Judge reacts to man interrupting him mid-sentence

St. Clairsville - In Belmont County, a man being sentenced for stabbing another man in the back interrupted the judge in mid-sentence.

It happened in Judge Frank Fregiato's courtroom.

And things didn't go well for the defendant, Maurice "Breezy" Johnson of Pittsburgh.

Johnson was convicted of felonious assault.

The prosecutor said the offense took place in a Belmont County motel room in the midst of prostitution, human trafficking and robbery.

But it was the stabbing that Johnson was being sentenced for.

When he was given the opportunity to speak in his own defense, Johnson read a letter he had prepared.

"I'm not asking for mercy," Johnson concluded. "I'm not askin' for none of that. But I am askin' that, you know, it be done the way it's supposed to be done--right."

At that point, the judge thanked Johnson for his input.

Johnson was convicted of stabbing a man in the back in a Belmont County motel room.

In that room was a man with three prostitutes.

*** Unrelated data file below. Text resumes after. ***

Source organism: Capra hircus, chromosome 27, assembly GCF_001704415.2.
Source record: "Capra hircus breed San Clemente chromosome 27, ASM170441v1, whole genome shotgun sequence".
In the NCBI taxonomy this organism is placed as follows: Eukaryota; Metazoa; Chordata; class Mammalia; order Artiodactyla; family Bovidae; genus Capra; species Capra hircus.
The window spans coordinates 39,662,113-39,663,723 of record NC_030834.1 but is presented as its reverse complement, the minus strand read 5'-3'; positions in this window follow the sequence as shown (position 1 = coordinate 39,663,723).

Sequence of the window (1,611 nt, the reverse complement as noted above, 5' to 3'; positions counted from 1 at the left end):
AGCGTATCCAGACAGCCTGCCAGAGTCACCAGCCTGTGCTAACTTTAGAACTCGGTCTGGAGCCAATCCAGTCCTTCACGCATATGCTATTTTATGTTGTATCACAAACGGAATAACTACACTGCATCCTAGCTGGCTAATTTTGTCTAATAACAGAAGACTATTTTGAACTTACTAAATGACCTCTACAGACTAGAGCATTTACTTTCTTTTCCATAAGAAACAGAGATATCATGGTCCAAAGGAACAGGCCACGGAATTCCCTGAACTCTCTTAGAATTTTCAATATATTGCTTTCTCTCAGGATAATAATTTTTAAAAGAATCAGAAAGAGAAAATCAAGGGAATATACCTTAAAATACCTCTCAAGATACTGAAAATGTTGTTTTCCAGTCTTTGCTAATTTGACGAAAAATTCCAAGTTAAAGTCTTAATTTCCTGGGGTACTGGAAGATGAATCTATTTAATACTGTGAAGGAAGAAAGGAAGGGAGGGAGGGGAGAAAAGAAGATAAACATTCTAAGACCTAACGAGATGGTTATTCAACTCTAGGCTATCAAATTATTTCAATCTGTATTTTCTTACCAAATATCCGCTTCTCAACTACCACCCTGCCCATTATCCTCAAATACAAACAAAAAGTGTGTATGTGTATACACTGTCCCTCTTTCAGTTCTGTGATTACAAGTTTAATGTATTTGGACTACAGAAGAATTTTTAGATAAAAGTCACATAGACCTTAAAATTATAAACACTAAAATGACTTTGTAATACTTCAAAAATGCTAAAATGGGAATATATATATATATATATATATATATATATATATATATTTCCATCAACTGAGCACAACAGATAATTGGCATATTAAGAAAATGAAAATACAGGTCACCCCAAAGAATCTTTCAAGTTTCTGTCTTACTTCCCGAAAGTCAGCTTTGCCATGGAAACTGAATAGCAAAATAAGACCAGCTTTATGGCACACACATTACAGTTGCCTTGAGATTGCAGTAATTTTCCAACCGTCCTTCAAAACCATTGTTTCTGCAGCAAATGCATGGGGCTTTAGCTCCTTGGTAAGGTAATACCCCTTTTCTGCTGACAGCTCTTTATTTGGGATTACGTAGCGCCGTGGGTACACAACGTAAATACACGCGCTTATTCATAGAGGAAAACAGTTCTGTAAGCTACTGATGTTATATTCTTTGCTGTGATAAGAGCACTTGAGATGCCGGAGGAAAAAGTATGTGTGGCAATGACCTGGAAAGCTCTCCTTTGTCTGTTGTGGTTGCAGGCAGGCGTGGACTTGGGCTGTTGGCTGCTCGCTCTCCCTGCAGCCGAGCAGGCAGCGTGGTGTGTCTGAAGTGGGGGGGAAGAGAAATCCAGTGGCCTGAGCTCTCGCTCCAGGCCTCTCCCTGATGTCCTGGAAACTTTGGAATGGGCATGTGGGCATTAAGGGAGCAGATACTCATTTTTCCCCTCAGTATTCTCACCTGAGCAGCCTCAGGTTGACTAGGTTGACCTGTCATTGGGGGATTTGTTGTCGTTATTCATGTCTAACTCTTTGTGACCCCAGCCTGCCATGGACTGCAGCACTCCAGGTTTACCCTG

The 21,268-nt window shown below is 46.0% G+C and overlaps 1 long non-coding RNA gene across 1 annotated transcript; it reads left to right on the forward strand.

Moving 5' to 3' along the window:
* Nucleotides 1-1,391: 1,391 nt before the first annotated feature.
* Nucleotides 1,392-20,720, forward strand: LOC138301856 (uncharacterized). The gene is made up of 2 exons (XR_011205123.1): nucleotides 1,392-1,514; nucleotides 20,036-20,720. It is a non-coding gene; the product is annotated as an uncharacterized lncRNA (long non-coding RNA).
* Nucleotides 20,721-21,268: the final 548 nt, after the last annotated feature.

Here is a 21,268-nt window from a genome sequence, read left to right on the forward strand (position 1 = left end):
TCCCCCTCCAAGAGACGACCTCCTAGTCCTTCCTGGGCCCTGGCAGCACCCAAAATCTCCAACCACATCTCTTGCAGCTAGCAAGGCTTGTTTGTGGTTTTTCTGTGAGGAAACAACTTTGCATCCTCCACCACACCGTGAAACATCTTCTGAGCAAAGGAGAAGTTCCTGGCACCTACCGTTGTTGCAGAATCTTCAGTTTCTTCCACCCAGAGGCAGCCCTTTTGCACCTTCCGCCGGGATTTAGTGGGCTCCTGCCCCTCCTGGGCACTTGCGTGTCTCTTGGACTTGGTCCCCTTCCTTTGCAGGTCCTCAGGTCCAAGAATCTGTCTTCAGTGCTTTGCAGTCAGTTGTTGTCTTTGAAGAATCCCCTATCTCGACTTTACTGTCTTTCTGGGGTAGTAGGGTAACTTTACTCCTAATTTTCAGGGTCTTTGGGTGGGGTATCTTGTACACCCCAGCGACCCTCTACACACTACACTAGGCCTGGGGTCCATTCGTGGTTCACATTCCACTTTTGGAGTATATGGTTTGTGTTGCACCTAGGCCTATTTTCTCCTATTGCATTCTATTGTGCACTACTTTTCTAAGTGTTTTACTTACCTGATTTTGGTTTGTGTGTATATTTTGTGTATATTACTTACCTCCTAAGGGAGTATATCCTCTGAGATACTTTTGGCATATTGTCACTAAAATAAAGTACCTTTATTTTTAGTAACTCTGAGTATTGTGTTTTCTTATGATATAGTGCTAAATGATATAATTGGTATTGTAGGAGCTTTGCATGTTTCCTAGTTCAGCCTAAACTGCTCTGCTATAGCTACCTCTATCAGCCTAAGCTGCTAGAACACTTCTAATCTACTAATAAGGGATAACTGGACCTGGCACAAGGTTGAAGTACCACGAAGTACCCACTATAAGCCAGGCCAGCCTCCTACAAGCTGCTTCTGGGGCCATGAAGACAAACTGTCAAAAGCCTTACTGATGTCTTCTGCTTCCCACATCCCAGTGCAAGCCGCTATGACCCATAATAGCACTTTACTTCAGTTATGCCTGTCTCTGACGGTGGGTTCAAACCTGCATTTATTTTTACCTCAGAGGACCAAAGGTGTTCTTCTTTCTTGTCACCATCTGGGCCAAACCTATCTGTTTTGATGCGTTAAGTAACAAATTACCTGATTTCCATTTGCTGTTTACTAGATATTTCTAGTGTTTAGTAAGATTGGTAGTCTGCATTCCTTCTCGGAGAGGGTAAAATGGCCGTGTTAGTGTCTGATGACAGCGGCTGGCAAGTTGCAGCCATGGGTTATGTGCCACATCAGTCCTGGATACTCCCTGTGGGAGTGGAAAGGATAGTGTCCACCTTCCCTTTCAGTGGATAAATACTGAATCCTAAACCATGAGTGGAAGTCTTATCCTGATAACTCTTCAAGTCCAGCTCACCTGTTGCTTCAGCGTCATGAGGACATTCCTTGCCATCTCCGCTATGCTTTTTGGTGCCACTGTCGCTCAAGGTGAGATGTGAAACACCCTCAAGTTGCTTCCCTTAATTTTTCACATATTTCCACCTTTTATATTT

Belmont County Prosecutor Dan Fry said Johnson was the women's employer.

"He was a pimp-he is a pimp--for some local girls," Fry said.

Fry said the man who engaged their services was angry afterward.

"When they were done, he believed that one of the girls had stolen about $1900 out of his pocket," Fry said. "So in response to that, he kept all three of the prostitutes in his hotel room. In other words, he wouldn't let any of them leave until he got his money back."

Fry said the girls called Johnson, who came to the room, fought with the man, and stabbed him in the back.

In the sentencing, Judge Frank Fregiato was listing Johnson's long criminal history, and Johnson took offense.

"What does that have to do with...." Johnson began.

"I'm reading now!" snapped the judge.

"I'm just saying...." continued Johnson.

"I'm reading now!"   the judge shouted."You had your time. You had your chance."

"But you said, and you're goin' on about everything else that don't have nothin' to do with it," Johnson persisted.

"It does!" the judge responded. "I look at the whole picture, Sir. I look at the whole picture. And this story is about enslaving women, which is quite clear is what the defendant was doing."

In the end, the judge gave Johnson the maximum--eight years--to be served after he serves four and a half years on federal charges.

Earlier in the hearing, after Johnson spoke the first time, Judge Fregiato said it was clear that Johnson was asking for justice, and that was exactly what he was going to give him.

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